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(a) The area surrounding a tank or group of tanks storing Class I, Class II or Class IIIA liquids shall be provided with drainage as in (b), or shall be diked as provided in (c), to prevent accidental discharge of liquid from endangering employees or facilities. Tanks storing Class IIIB liquids do not require drainage or dikes.
(b) Where protection is by means of a natural or man-made drainage system, such systems shall comply with the following:
(1) A slope of not less than 1 percent away from the tank toward the drainage system shall be provided.
(2) The drainage system shall terminate in vacant land or other area or in an impounding basin having a capacity not smaller than that of the largest tank served. This termination area and the route of the drainage system shall be so located that, if the flammable or combustible liquids in the drainage system are ignited, the fire will not seriously expose tanks or adjoining property.
(3) The drainage system, including automatic drainage pumps, shall not discharge to adjoining property, natural water courses, public sewers, or public drains unless the discharge of flammable or combustible liquids would not constitute a hazard, or the system is so designed that it will not permit flammable or combustible liquids to be released.
(c) Where protection is accomplished by retaining the liquid around the tank by means of a dike, the volume of the diked area shall comply with the following requirements:
(1) The volumetric capacity of the diked area shall not be less than the greatest amount of liquid that can be released from the largest tank within the diked area, assuming a full tank. To allow for volume occupied by tanks, the capacity of the diked area enclosing more than one tank shall be calculated after deducting the volume of the tanks, other than the largest tank, below the height of the dike.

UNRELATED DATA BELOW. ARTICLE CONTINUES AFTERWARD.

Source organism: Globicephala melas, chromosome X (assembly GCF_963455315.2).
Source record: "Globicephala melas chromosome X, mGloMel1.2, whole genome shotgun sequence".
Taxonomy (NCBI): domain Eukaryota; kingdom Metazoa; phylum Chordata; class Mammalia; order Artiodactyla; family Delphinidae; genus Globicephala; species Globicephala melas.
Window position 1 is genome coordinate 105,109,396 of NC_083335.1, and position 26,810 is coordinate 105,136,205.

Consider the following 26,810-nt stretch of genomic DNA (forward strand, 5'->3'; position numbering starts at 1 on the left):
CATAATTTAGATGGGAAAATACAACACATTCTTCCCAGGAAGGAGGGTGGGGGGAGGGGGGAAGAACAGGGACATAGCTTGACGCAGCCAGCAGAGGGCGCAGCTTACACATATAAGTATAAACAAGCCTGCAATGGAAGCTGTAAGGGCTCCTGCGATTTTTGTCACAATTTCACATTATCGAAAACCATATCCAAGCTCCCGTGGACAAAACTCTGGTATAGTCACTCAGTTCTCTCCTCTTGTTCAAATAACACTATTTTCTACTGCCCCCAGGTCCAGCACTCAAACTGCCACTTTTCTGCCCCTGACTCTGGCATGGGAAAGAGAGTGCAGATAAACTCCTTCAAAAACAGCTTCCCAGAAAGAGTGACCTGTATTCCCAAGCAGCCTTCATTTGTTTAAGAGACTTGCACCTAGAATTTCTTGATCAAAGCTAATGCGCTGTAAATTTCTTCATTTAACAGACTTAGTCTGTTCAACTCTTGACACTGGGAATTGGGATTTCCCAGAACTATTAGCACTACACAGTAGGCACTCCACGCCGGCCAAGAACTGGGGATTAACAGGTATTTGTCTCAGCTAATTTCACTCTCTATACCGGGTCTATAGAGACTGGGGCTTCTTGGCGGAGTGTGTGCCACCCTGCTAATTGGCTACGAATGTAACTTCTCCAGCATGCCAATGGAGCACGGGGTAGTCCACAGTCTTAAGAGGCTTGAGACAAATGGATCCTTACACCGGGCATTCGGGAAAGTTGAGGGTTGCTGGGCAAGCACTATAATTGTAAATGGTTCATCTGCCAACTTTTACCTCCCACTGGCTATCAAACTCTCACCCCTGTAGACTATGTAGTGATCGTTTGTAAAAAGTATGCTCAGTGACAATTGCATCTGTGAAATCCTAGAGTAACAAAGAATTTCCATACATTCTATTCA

(2) Walls of the diked area shall be of earth, steel, concrete or solid masonry designed to be liquid-tight and to withstand a full hydrostatic head. Earthen walls 3 feet or more in height shall have a flat section at the top not less than 2 feet wide. The slope of an earthen wall shall be consistent with the angle or repose of the material of which the wall is constructed. Diked areas for tanks containing Class I liquids located in extremely porous soils may require special treatment to prevent seepage of hazardous quantities of liquids to low lying areas or waterways in case of spills.
(3) Except as provided in (4) below, the walls of earthen dikes shall be restricted to an average interior height of six feet above interior grade.
(4) Dikes may be higher than an average of six feet above interior grade where provisions are made for normal and necessary emergency access to tanks, valves and other equipment, and safe egress from the diked enclosure.